[Python-Dev] Re: Feature bloat in Python

Greg Stein gstein@lyra.org
Mon, 24 Jul 2000 03:57:40 -0700

On Sun, Jul 23, 2000 at 10:12:38AM +0200, Fredrik Lundh wrote:
> mark wrote:
> > If you can't quickly and quietly win this friendly audience over, IMO the
> > proposal has failed.  If any proposal causes even a small thread on this
> > forum that boils down to "but its not clear to me what this should do",
> > then I would have thought it self-evident that the proposal sucks.
> > Convincing us that it _should_ be obvious if only we were all a little
> > brighter and more willing to accept change for changes sake doesn't
> > help anyone, least of all the person making these statements
> from the new Tcl Code Team rules:
>     "A project can also be proposed by someone outside the Tcl Core
>     Team, but it can't be approved without an advocate on the Tcl
>     Core Team who will take personal responsibility for it. A project
>     must have support from at least 2 members of the Tcl Core Team
>     (including the proposer); if anyone in the Tcl Core Team objects
>     to the proposal, then there must be at least 4 members in favor
>     (including the proposer). If there are two or more "no" votes then
>     the proposal is rejected, regardless of the number of people in
>     favor.
>     "The idea here is that the Tcl Core Team can only work effectively
>     if it is highly collegial; any project that generates significant contro-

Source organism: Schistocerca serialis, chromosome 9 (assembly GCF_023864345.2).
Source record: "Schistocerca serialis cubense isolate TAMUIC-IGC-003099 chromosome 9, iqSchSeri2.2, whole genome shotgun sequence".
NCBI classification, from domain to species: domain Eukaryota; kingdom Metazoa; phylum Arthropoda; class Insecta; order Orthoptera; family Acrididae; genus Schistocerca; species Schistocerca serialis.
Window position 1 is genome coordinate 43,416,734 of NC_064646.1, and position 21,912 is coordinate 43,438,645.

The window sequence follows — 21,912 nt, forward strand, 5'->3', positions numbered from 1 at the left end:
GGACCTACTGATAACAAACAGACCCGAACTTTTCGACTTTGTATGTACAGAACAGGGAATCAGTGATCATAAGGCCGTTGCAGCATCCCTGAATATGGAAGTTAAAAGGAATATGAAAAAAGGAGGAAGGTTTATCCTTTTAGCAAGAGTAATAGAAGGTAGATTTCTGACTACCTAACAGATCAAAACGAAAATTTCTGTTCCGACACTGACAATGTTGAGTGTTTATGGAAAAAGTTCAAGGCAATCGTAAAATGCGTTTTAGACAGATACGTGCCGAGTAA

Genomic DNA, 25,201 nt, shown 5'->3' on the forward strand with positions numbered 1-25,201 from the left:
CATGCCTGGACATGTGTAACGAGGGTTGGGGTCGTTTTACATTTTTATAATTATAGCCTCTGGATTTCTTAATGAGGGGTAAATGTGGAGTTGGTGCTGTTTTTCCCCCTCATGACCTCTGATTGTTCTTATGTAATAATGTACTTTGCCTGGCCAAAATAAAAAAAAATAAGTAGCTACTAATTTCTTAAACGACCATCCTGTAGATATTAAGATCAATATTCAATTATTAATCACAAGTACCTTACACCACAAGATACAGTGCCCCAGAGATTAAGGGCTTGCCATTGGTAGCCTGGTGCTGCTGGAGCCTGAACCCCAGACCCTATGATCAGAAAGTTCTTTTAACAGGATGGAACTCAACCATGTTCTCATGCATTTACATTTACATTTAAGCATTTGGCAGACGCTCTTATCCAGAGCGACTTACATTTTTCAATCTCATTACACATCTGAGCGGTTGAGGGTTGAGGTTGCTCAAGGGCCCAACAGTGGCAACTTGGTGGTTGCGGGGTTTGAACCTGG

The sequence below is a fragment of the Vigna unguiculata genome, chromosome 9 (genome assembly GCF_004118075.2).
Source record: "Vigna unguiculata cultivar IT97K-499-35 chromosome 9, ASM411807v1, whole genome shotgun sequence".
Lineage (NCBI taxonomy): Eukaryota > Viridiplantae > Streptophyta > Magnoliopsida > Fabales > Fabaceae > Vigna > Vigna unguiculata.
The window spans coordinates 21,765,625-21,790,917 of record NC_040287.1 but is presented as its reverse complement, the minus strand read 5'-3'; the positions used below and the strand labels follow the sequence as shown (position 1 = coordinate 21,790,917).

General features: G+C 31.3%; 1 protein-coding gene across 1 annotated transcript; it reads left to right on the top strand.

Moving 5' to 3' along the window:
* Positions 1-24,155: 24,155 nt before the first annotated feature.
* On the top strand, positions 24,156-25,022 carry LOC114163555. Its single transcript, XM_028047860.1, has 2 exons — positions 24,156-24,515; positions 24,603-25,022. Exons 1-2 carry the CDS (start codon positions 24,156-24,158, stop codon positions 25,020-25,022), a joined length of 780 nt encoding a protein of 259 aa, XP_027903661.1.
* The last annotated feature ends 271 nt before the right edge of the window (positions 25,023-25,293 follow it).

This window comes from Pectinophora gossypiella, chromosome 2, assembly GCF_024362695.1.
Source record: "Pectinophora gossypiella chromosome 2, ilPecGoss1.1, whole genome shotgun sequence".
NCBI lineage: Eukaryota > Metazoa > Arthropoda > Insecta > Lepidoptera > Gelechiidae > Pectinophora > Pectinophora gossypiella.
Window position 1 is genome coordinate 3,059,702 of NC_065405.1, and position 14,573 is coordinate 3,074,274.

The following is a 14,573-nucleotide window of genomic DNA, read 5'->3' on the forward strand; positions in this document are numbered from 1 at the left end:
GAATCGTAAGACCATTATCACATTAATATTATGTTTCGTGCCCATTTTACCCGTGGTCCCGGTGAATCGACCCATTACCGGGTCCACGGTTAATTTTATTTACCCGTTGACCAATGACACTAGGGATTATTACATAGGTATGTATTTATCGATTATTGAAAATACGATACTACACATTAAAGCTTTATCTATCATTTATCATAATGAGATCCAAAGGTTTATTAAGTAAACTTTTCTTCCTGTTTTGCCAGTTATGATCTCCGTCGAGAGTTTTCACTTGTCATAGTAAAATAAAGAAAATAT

>     versy should not go into the Tcl core."

Compare/contrast to Apache:

    Big changes / non-bug fixes "require consensus approval before the
    change can be committed."

    "An action item requiring consensus approval must receive at least 3
    binding +1 votes and no vetos."

Apache requires at least one maintainer for any code in the distro (sounds
like Tcl will also require one). Changes require (3) people to agree/approve
them (Tcl appears to say 2, unless a veto arrives and makes it 4). Vetos are
very harsh in Apache and can be made and held (forever) by a *single*
person. Most vetos occur simply because a particular patch/commit has some
repercussion that the author didn't see, or there is an obviously "better"
(for your particular definition of "better") way to do the thing. But a veto
is also quite permanent, binding, and respected. As a result, Apache does
tend to be cooperative to avoid vetoes on designs, but they do happen.

Something that Mark didn't seem to make clear (but I believe he intended):

    If we have problems understanding how something will work, then how can
    we possibly expect it will be understood by Python users who (almost by
    definition of their absence on this list) have less experience with
    Python than we do?


    If it isn't obvious to us, then it will be opaque to the majority of


Greg Stein, http://www.lyra.org/